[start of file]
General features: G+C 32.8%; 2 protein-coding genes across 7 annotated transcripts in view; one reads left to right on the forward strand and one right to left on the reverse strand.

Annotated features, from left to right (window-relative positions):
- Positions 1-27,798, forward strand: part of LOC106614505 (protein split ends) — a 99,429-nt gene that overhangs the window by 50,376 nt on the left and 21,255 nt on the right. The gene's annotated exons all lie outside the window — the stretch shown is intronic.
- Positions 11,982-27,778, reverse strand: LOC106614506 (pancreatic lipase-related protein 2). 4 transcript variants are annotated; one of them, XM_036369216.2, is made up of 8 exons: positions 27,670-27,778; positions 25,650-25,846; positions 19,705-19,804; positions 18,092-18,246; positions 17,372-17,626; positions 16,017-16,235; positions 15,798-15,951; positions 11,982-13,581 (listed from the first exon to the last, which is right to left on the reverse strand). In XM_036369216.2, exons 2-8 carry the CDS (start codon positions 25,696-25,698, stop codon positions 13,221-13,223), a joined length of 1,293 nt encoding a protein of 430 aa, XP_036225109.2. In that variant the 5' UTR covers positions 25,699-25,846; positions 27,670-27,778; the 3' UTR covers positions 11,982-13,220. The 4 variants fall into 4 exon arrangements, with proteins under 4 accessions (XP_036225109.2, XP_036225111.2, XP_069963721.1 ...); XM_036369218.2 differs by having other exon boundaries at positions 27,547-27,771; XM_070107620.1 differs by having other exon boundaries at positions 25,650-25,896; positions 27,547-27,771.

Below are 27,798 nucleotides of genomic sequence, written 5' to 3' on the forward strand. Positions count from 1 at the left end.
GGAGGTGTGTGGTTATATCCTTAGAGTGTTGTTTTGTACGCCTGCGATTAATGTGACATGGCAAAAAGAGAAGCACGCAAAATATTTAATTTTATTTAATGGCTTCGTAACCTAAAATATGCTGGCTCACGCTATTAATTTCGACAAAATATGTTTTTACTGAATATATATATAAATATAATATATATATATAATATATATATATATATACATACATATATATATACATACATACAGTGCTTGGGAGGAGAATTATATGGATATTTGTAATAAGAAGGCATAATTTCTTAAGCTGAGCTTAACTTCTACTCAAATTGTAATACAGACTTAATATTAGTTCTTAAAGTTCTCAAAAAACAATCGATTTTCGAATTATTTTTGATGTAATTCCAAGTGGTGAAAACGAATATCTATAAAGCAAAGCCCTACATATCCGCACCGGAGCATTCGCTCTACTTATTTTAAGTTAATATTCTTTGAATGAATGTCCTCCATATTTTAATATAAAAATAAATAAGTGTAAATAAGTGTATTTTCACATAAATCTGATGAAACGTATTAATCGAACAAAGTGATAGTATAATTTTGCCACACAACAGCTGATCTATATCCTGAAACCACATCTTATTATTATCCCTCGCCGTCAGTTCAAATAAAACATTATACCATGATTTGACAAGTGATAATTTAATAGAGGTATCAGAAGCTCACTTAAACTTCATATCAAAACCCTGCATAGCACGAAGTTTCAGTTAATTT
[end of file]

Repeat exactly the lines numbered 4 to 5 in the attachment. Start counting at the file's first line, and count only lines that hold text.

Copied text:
- Positions 11,982-27,778, reverse strand: LOC106614506 (pancreatic lipase-related protein 2). 4 transcript variants are annotated; one of them, XM_036369216.2, is made up of 8 exons: positions 27,670-27,778; positions 25,650-25,846; positions 19,705-19,804; positions 18,092-18,246; positions 17,372-17,626; positions 16,017-16,235; positions 15,798-15,951; positions 11,982-13,581 (listed from the first exon to the last, which is right to left on the reverse strand). In XM_036369216.2, exons 2-8 carry the CDS (start codon positions 25,696-25,698, stop codon positions 13,221-13,223), a joined length of 1,293 nt encoding a protein of 430 aa, XP_036225109.2. In that variant the 5' UTR covers positions 25,699-25,846; positions 27,670-27,778; the 3' UTR covers positions 11,982-13,220. The 4 variants fall into 4 exon arrangements, with proteins under 4 accessions (XP_036225109.2, XP_036225111.2, XP_069963721.1 ...); XM_036369218.2 differs by having other exon boundaries at positions 27,547-27,771; XM_070107620.1 differs by having other exon boundaries at positions 25,650-25,896; positions 27,547-27,771.

Below are 27,798 nucleotides of genomic sequence, written 5' to 3' on the forward strand. Positions count from 1 at the left end.